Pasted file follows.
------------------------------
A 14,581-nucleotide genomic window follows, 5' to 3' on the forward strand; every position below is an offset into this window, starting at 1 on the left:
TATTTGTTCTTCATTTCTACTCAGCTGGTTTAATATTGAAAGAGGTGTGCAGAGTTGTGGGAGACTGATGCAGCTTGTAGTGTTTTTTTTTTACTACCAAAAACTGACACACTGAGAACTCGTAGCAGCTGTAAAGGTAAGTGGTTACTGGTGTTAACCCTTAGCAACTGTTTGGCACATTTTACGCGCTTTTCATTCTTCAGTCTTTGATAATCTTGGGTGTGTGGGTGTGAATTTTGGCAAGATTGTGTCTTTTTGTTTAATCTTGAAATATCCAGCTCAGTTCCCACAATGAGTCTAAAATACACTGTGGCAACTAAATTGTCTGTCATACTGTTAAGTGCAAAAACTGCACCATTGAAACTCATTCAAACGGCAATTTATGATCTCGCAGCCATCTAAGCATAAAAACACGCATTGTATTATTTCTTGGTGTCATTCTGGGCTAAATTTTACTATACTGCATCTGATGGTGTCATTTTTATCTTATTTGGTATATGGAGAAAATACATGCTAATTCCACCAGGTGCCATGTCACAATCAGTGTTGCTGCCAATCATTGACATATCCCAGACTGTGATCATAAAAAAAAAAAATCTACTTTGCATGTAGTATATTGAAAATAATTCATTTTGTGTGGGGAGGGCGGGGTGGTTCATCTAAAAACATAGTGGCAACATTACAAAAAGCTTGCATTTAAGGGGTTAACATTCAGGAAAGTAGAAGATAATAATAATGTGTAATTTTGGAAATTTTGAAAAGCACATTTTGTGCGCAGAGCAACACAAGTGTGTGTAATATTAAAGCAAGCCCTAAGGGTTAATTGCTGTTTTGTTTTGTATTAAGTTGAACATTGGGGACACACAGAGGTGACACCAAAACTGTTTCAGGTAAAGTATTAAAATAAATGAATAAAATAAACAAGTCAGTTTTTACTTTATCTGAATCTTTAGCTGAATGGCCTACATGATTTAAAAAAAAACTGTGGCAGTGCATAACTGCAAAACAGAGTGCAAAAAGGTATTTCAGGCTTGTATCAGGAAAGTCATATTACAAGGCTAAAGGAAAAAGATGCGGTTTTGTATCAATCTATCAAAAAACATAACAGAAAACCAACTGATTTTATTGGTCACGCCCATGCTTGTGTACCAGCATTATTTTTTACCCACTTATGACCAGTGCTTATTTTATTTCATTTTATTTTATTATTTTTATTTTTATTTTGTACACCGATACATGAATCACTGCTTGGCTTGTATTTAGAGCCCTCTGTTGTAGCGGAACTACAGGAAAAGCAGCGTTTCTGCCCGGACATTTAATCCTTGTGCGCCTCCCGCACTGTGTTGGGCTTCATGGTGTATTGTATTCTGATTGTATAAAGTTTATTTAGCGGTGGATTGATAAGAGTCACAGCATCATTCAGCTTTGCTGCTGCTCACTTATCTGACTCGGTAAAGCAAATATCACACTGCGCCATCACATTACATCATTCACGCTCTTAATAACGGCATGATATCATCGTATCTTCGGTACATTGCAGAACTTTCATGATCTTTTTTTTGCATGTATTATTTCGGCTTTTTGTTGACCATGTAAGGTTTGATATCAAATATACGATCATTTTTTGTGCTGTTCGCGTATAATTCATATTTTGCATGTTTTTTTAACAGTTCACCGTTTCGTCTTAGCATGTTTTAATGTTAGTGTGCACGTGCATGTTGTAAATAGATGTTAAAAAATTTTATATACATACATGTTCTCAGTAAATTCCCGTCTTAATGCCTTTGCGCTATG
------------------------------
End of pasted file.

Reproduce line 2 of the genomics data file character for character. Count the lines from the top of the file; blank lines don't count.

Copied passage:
TATTTGTTCTTCATTTCTACTCAGCTGGTTTAATATTGAAAGAGGTGTGCAGAGTTGTGGGAGACTGATGCAGCTTGTAGTGTTTTTTTTTTACTACCAAAAACTGACACACTGAGAACTCGTAGCAGCTGTAAAGGTAAGTGGTTACTGGTGTTAACCCTTAGCAACTGTTTGGCACATTTTACGCGCTTTTCATTCTTCAGTCTTTGATAATCTTGGGTGTGTGGGTGTGAATTTTGGCAAGATTGTGTCTTTTTGTTTAATCTTGAAATATCCAGCTCAGTTCCCACAATGAGTCTAAAATACACTGTGGCAACTAAATTGTCTGTCATACTGTTAAGTGCAAAAACTGCACCATTGAAACTCATTCAAACGGCAATTTATGATCTCGCAGCCATCTAAGCATAAAAACACGCATTGTATTATTTCTTGGTGTCATTCTGGGCTAAATTTTACTATACTGCATCTGATGGTGTCATTTTTATCTTATTTGGTATATGGAGAAAATACATGCTAATTCCACCAGGTGCCATGTCACAATCAGTGTTGCTGCCAATCATTGACATATCCCAGACTGTGATCATAAAAAAAAAAAATCTACTTTGCATGTAGTATATTGAAAATAATTCATTTTGTGTGGGGAGGGCGGGGTGGTTCATCTAAAAACATAGTGGCAACATTACAAAAAGCTTGCATTTAAGGGGTTAACATTCAGGAAAGTAGAAGATAATAATAATGTGTAATTTTGGAAATTTTGAAAAGCACATTTTGTGCGCAGAGCAACACAAGTGTGTGTAATATTAAAGCAAGCCCTAAGGGTTAATTGCTGTTTTGTTTTGTATTAAGTTGAACATTGGGGACACACAGAGGTGACACCAAAACTGTTTCAGGTAAAGTATTAAAATAAATGAATAAAATAAACAAGTCAGTTTTTACTTTATCTGAATCTTTAGCTGAATGGCCTACATGATTTAAAAAAAAACTGTGGCAGTGCATAACTGCAAAACAGAGTGCAAAAAGGTATTTCAGGCTTGTATCAGGAAAGTCATATTACAAGGCTAAAGGAAAAAGATGCGGTTTTGTATCAATCTATCAAAAAACATAACAGAAAACCAACTGATTTTATTGGTCACGCCCATGCTTGTGTACCAGCATTATTTTTTACCCACTTATGACCAGTGCTTATTTTATTTCATTTTATTTTATTATTTTTATTTTTATTTTGTACACCGATACATGAATCACTGCTTGGCTTGTATTTAGAGCCCTCTGTTGTAGCGGAACTACAGGAAAAGCAGCGTTTCTGCCCGGACATTTAATCCTTGTGCGCCTCCCGCACTGTGTTGGGCTTCATGGTGTATTGTATTCTGATTGTATAAAGTTTATTTAGCGGTGGATTGATAAGAGTCACAGCATCATTCAGCTTTGCTGCTGCTCACTTATCTGACTCGGTAAAGCAAATATCACACTGCGCCATCACATTACATCATTCACGCTCTTAATAACGGCATGATATCATCGTATCTTCGGTACATTGCAGAACTTTCATGATCTTTTTTTTGCATGTATTATTTCGGCTTTTTGTTGACCATGTAAGGTTTGATATCAAATATACGATCATTTTTTGTGCTGTTCGCGTATAATTCATATTTTGCATGTTTTTTTAACAGTTCACCGTTTCGTCTTAGCATGTTTTAATGTTAGTGTGCACGTGCATGTTGTAAATAGATGTTAAAAAATTTTATATACATACATGTTCTCAGTAAATTCCCGTCTTAATGCCTTTGCGCTATG